In addition, each local authority, as the commissioning party being responsible for individuals’ care and accommodation needs within the community will typically agree with care providers appropriate arrangements to cover many aspects of void/rent support that will in turn form part of the support offered to the housing associations. This should cover, for example when properties enter the sector for the first time and need to be reconfigured and where time is needed from a clinical perspective to bring new tenants into properties to ensure their well-being.

Overall this creates an important underpinning as rent, service charge and void/rent support cover are secured from multiple sources for each housing association and in each case on the basis of bespoke arrangements ultimately backed by legislation. As the number of these sources of income increases so does the diversification and the credit quality and covenant strength.

The Care Provider

As the summary of the portfolio demonstrates Civitas engages with 94 care providers in England and Wales that represent a material distribution of those larger care providers who are active within Specialist Supported Housing.

With respect to each of the housing association partners the number of care providers that provide care packages and provide void/rent support for the housing associations ranges from the smallest with 1 to 34 with an average of nine care providers per housing association.

By way of example in respect of Westmoreland there are 27 care providers that provide care packages to tenants residing in Civitas properties and under agreements between Westmoreland and the care providers offer various forms of void/rent support in respect of those tenants.

This creates a further important underpinning as multiple care providers provide various forms of void/rent support to the housing association and this is part of an overall package of care that in the same manner as the rent and service charge is determined on a bespoke individual basis. As the number of these sources of support increase so does the diversification and the credit quality and covenant strength.

The Housing Associations

Housing associations in England and Wales have an excellent track record in meeting their commercial obligations including within the Specialist Supporting Housing sector.

The 15 housing association partners that work with Civitas share that excellent track record in meeting their obligations under the leases to Civitas, paying rent and managing the properties. In saying this Civitas notes the issues surrounding First Priority in February this year and the understandable uncertainty and concern that caused. The Company also notes the various grading under review notices and regulatory judgments being issued by the Regulator of Social Housing.

It is however important to note, by way of balance that, as a result of all the diligence and process steps noted above that Civitas undertakes, the Company was able to assign the First Priority leases to another relevant housing association on the same terms (plus securing a 15-year lease extension that enhanced capital values). In respect of housing associations with grading under review there is no indication that these organizations will not meet their obligations under their leases.

Civitas devotes a considerable amount of time and management effort to working with their housing association partners to assist them as they grow and improve their business processes and gradings and will continue to do so in the future.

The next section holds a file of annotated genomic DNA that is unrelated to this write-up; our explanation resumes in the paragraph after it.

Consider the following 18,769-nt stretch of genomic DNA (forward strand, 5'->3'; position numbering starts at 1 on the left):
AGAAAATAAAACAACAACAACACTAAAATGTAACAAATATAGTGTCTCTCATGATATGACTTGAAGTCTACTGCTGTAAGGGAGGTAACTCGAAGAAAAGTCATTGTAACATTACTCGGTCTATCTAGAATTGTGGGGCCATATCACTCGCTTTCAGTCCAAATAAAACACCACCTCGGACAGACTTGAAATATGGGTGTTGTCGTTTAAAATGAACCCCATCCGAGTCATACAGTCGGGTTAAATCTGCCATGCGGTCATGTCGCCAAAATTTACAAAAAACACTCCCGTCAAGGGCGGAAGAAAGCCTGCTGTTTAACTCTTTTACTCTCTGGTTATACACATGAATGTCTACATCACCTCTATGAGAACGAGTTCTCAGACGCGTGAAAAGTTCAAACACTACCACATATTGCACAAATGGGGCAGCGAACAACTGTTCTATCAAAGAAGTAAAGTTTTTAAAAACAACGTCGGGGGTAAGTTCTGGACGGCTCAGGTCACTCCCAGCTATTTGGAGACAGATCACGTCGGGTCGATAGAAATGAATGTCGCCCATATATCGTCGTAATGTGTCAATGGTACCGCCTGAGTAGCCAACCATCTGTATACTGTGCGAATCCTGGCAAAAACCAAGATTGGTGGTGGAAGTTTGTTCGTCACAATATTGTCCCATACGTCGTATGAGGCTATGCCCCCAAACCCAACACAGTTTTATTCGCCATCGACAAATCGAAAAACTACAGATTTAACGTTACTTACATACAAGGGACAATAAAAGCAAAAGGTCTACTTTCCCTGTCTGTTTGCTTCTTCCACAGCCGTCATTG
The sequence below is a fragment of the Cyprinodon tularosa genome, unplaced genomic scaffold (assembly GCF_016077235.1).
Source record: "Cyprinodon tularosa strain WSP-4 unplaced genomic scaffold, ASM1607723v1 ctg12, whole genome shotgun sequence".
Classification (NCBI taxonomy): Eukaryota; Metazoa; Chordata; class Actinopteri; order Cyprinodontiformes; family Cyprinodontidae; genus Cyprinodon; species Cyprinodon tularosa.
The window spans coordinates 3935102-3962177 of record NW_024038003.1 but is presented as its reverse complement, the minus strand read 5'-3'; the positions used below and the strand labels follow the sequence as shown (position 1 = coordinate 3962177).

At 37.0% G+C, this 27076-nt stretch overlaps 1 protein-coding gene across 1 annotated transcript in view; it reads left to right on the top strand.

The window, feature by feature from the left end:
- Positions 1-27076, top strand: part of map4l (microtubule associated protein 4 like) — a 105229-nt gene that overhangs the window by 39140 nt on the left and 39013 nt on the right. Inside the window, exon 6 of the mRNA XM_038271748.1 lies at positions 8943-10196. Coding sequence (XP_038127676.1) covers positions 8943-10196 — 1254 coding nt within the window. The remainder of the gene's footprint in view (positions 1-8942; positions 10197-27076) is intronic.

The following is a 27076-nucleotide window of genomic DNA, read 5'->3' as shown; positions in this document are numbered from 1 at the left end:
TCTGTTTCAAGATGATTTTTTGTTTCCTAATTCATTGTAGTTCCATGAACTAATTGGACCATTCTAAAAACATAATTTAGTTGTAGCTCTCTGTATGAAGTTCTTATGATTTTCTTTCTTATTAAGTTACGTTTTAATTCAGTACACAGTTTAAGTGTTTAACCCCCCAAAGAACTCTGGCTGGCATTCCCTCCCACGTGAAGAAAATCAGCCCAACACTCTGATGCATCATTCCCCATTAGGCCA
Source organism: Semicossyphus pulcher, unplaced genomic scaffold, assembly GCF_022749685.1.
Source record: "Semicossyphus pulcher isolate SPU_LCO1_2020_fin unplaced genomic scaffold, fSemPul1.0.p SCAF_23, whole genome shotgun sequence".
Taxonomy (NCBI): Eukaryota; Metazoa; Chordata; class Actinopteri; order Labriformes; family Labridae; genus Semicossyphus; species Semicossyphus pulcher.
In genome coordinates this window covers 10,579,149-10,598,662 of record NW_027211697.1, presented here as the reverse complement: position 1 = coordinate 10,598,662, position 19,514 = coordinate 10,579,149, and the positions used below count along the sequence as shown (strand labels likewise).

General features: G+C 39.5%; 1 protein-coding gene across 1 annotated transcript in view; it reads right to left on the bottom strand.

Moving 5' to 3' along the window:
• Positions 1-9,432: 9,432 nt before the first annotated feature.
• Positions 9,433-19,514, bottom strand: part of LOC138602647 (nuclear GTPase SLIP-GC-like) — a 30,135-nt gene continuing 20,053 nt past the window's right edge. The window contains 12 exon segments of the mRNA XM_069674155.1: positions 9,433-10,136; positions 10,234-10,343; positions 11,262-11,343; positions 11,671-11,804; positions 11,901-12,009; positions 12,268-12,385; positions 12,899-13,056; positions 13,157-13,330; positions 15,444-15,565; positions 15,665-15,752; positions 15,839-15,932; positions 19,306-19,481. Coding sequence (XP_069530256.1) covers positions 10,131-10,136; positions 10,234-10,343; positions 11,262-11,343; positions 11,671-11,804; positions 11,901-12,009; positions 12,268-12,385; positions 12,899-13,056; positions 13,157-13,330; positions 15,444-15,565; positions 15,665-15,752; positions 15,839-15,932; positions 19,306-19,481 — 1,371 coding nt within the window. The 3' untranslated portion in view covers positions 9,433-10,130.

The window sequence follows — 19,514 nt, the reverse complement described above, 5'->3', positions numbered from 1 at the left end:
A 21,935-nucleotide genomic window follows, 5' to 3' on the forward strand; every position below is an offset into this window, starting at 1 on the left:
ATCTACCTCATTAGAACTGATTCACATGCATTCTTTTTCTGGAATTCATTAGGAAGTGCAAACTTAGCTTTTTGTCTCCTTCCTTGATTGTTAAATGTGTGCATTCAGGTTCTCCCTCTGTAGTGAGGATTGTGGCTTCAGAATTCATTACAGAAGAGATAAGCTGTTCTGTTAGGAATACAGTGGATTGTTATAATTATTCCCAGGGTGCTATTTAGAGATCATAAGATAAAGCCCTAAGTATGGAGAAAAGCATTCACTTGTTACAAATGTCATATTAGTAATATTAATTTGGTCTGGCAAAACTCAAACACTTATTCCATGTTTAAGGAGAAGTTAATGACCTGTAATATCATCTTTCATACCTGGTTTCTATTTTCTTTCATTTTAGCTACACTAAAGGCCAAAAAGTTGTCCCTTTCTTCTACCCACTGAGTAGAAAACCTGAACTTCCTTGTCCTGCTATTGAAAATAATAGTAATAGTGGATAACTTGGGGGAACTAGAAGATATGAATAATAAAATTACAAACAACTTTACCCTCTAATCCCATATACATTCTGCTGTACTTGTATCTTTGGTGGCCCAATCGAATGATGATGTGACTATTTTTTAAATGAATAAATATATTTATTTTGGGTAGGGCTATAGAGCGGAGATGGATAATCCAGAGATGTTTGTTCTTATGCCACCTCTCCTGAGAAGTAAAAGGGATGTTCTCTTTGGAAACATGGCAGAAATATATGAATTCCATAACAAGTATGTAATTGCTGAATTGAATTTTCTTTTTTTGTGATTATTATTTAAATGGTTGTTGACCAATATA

The Company’s first objective, reflecting the commercial requirements of the leases, is to ensure that it receives the correct payments under the leases and to ensure that the properties are safe for the tenants and properly managed and the Company has been successful with this to date. These are the core lease obligations and are similar to obligations in most institutional property leases.

Beyond this Civitas offer hands-on support to the housing association partners drawing on the team’s many years of sector expertise in being involved in some of the largest regulated housing businesses in the country. The Company wants to see the quality of the sector continue to improve as this will assist the Company as it continues to grow.

Conclusion

Specialist Supported Housing is a vital and important element of the care system in the UK and will continue to be so in the future as it grows.

The manner in which the sector is structured offers multiple levels of income protection for the Civitas portfolio, particularly given its size and diversity of sources of income.

There is no doubt that the sector is evolving and maturing as its scale increases and Civitas as the market leader will continue to pay a pro-active role in helping to drive improvements. Civitas welcomes the involvement of the Regulator of Social Housing (RSH) and its contribution to improving the governance of specialist housing associations generally within the sector, working in partnership with Civitas and other stakeholders.

 

For further information, please contact:

Civitas Housing Advisors Limited

Paul Bridge                             Tel: +44 (0)20 3058 4844

Andrew Dawber                     Tel: +44 (0)20 3058 4846

Cenkos Securities PLC

Sapna Shah                             Tel: +44 (0)20 7397 1922

Tom Scrivens                          Tel: +44 (0)20 7397 1915

Pagefield

Philip Dennis                          Tel: +44 (0)7947 868206

David Leslie                            Tel: +44 (0)7584 070274

Notes:

Civitas Social Housing PLC is the first Real Estate Investment Trust offering pure play exposure to social housing in England and Wales.  The Company is advised by Civitas Housing Advisors Limited. The Company is listed on the premium listing segment of the Official List of the Financial Conduct Authority and was admitted to trading on the main market for listed securities of the London Stock Exchange in November 2016.  The company is a constituent of the FTSE 250 index